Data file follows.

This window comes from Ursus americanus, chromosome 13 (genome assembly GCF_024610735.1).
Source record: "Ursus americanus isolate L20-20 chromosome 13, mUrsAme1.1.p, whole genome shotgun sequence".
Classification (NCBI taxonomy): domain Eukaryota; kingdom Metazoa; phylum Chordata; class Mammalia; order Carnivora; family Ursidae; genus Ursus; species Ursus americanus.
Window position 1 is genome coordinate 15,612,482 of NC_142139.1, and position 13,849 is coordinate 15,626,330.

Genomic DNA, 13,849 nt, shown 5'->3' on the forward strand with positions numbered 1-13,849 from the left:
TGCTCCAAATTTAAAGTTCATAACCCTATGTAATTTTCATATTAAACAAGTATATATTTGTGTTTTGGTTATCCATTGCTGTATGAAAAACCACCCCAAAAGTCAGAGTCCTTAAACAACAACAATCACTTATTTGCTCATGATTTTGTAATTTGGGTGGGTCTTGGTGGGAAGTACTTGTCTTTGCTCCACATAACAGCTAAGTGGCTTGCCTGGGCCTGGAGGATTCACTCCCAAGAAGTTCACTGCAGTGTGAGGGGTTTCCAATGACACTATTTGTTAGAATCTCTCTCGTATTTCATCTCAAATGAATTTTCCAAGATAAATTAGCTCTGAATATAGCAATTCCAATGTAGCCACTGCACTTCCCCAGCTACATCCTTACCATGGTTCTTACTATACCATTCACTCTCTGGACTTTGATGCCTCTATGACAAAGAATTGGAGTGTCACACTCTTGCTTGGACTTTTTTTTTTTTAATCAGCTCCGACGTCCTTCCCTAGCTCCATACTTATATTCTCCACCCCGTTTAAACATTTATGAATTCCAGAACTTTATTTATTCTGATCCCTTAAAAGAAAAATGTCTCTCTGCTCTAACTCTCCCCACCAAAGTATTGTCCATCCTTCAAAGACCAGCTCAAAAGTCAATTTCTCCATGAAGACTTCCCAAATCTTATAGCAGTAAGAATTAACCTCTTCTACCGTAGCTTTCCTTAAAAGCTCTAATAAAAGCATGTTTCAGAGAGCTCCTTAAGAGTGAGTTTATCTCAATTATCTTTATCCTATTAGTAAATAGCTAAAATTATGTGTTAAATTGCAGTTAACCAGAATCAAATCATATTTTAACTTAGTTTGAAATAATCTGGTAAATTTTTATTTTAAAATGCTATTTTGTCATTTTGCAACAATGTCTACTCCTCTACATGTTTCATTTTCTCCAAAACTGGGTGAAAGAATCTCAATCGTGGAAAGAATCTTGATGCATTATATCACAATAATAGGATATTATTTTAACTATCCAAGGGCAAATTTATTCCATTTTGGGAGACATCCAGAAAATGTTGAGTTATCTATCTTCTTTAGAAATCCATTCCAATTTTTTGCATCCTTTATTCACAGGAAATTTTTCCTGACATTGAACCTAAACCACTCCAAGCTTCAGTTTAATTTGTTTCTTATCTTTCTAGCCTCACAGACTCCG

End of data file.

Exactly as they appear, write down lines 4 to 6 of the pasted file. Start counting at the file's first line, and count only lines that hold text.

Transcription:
Window position 1 is genome coordinate 15,612,482 of NC_142139.1, and position 13,849 is coordinate 15,626,330.

Genomic DNA, 13,849 nt, shown 5'->3' on the forward strand with positions numbered 1-13,849 from the left:
TGCTCCAAATTTAAAGTTCATAACCCTATGTAATTTTCATATTAAACAAGTATATATTTGTGTTTTGGTTATCCATTGCTGTATGAAAAACCACCCCAAAAGTCAGAGTCCTTAAACAACAACAATCACTTATTTGCTCATGATTTTGTAATTTGGGTGGGTCTTGGTGGGAAGTACTTGTCTTTGCTCCACATAACAGCTAAGTGGCTTGCCTGGGCCTGGAGGATTCACTCCCAAGAAGTTCACTGCAGTGTGAGGGGTTTCCAATGACACTATTTGTTAGAATCTCTCTCGTATTTCATCTCAAATGAATTTTCCAAGATAAATTAGCTCTGAATATAGCAATTCCAATGTAGCCACTGCACTTCCCCAGCTACATCCTTACCATGGTTCTTACTATACCATTCACTCTCTGGACTTTGATGCCTCTATGACAAAGAATTGGAGTGTCACACTCTTGCTTGGACTTTTTTTTTTTTAATCAGCTCCGACGTCCTTCCCTAGCTCCATACTTATATTCTCCACCCCGTTTAAACATTTATGAATTCCAGAACTTTATTTATTCTGATCCCTTAAAAGAAAAATGTCTCTCTGCTCTAACTCTCCCCACCAAAGTATTGTCCATCCTTCAAAGACCAGCTCAAAAGTCAATTTCTCCATGAAGACTTCCCAAATCTTATAGCAGTAAGAATTAACCTCTTCTACCGTAGCTTTCCTTAAAAGCTCTAATAAAAGCATGTTTCAGAGAGCTCCTTAAGAGTGAGTTTATCTCAATTATCTTTATCCTATTAGTAAATAGCTAAAATTATGTGTTAAATTGCAGTTAACCAGAATCAAATCATATTTTAACTTAGTTTGAAATAATCTGGTAAATTTTTATTTTAAAATGCTATTTTGTCATTTTGCAACAATGTCTACTCCTCTACATGTTTCATTTTCTCCAAAACTGGGTGAAAGAATCTCAATCGTGGAAAGAATCTTGATGCATTATATCACAATAATAGGATATTATTTTAACTATCCAAGGGCAAATTTATTCCATTTTGGGAGACATCCAGAAAATGTTGAGTTATCTATCTTCTTTAGAAATCCATTCCAATTTTTTGCATCCTTTATTCACAGGAAATTTTTCCTGACATTGAACCTAAACCACTCCAAGCTTCAGTTTAATTTGTTTCTTATCTTTCTAGCCTCACAGACTCCG